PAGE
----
Five sports played at the Southeast Asian Games

The Southeast Asian Games officially began on Wednesday in Burma, although competition got under way last week. Eleven countries are contesting this tournament, which began in 1959 and is held every two years.

So far, the host nation tops the medals table. Here's a quick rundown of some of the more unusual sports on display.

Kick volleyball

Sepak Takraw has been ever present at the Games for the last 40 years. Unlike volleyball, players cannot use their hands and the ball is made of rattan palms.

Sepak Takraw The sport is played on sand at the Asian Beach Games
Wushu

Several martial arts are contested at the SEA Games. Wushu developed in China after the war. A school at Tianjin claims to have taught students who have gone on to win more than 1,000 medals at national and international competitions.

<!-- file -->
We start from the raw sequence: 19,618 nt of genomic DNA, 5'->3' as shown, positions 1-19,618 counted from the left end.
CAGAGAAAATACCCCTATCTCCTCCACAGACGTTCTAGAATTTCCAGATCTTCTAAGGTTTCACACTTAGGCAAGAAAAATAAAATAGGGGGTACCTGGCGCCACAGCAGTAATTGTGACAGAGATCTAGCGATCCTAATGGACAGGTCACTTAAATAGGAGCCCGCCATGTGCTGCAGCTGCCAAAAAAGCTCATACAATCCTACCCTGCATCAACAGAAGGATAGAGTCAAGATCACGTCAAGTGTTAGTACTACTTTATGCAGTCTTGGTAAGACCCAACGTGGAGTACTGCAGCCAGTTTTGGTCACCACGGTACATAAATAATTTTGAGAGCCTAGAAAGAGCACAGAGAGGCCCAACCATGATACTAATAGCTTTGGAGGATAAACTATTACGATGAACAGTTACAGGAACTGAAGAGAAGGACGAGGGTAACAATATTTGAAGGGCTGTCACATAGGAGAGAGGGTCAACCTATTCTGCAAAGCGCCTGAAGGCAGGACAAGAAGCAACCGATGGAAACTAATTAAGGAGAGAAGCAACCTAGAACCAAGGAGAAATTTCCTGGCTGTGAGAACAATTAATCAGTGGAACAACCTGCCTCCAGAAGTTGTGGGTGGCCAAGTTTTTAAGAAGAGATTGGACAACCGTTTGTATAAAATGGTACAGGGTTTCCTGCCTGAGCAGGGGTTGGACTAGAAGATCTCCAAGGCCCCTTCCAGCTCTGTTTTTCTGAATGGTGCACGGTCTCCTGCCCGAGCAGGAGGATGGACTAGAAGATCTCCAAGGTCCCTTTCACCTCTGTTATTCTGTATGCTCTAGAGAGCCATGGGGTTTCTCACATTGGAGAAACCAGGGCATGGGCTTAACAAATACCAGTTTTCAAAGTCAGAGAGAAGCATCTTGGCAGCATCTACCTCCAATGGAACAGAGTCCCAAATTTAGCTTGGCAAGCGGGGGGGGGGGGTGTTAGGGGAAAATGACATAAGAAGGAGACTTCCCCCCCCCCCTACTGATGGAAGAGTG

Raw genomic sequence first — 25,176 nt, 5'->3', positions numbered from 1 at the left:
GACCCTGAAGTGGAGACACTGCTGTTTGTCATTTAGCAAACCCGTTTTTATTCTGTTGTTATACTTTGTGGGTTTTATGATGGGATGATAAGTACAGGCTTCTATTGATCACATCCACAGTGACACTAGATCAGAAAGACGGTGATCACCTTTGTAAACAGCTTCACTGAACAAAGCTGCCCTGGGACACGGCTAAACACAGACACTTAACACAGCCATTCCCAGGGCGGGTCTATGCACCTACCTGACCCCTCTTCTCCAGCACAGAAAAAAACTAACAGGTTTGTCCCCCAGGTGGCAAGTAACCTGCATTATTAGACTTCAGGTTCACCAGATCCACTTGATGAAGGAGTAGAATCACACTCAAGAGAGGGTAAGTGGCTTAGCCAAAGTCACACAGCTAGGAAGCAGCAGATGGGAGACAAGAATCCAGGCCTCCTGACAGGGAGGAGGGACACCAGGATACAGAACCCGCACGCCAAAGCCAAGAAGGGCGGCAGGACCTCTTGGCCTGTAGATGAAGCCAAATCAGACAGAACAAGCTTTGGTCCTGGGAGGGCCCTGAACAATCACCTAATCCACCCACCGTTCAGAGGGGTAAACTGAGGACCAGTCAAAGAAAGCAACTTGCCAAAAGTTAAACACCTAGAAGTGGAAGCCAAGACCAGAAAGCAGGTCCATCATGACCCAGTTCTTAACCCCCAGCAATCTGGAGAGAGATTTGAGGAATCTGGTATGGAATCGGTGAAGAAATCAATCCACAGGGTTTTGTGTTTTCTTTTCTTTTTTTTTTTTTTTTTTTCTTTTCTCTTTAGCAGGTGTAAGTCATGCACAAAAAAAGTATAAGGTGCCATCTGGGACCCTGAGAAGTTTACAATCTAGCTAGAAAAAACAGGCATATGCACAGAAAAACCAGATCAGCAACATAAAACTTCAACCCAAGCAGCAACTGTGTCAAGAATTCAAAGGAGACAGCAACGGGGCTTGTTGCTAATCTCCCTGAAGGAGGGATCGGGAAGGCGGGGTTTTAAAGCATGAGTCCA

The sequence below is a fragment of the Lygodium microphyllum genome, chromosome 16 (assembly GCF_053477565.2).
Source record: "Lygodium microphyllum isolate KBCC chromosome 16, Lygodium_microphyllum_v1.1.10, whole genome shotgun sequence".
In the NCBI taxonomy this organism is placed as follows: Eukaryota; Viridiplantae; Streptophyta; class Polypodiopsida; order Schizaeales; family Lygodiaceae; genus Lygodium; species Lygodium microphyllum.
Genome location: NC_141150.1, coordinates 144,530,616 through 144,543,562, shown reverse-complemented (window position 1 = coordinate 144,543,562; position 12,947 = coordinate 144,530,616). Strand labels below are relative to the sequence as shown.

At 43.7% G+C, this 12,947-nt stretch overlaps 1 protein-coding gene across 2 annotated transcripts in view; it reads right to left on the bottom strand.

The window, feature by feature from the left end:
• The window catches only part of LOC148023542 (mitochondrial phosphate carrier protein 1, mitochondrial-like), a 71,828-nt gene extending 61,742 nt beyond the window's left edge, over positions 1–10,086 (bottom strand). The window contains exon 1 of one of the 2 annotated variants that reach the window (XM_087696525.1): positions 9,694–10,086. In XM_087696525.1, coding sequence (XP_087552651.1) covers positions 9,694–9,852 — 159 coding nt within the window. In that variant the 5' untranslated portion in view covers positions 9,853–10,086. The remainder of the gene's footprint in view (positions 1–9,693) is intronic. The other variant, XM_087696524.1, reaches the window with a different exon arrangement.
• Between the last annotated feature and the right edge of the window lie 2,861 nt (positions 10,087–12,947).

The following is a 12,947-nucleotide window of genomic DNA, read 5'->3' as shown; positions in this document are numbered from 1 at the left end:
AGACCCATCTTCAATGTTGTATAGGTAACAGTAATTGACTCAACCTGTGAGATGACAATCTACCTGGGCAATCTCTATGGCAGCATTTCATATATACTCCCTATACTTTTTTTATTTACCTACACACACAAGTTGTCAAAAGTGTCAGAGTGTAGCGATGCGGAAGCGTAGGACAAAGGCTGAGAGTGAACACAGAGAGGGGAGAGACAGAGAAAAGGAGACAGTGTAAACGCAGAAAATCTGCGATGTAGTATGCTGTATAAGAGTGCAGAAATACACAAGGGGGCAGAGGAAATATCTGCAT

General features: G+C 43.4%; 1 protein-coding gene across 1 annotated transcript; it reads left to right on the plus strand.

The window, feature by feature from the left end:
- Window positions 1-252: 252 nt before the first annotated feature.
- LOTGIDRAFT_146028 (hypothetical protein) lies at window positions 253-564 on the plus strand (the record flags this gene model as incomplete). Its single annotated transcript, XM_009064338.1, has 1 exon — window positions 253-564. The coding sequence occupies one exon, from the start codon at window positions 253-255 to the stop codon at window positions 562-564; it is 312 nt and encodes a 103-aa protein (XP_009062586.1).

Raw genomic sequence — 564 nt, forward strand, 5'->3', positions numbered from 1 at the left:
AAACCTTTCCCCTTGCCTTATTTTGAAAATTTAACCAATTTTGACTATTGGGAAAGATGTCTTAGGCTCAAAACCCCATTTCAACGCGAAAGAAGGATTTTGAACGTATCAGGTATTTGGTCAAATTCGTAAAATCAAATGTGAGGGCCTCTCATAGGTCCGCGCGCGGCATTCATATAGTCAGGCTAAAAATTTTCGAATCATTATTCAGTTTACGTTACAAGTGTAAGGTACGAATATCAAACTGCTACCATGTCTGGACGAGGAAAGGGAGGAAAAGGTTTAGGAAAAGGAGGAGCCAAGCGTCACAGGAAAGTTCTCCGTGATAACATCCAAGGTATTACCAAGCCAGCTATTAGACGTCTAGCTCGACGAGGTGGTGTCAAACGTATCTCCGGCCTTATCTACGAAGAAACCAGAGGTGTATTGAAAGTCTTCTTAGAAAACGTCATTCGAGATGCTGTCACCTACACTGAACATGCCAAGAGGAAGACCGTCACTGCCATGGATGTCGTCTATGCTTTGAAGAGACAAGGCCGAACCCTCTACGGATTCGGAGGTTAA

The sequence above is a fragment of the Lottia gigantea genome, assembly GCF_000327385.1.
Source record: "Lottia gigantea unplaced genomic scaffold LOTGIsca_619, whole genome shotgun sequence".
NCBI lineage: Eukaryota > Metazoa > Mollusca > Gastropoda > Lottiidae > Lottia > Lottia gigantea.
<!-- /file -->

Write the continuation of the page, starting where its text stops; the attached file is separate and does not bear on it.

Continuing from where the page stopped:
A wushu training centre in Tianjin, China
Chinlone

This is a combination of sport and dance, with a circle of six players attempting to keep the ball in the air while executing - as elegantly as possible - some complex moves, many of which take place behind the player, with the heel, for example.

Chinlone played on the streets of Myanmar
Traditional boat racing

There are usually two boat sizes, with crews of 10 or 20. Each rower kneels in the boat and rows using a single-ended paddle, in a sport reminiscent of dragonboat racing.

Traditional boat racing
Petanque

This form of boules is played in several countries outside France, including parts of Southeast Asia. It's a legacy of the French colonial presence in the region.

Petanque training

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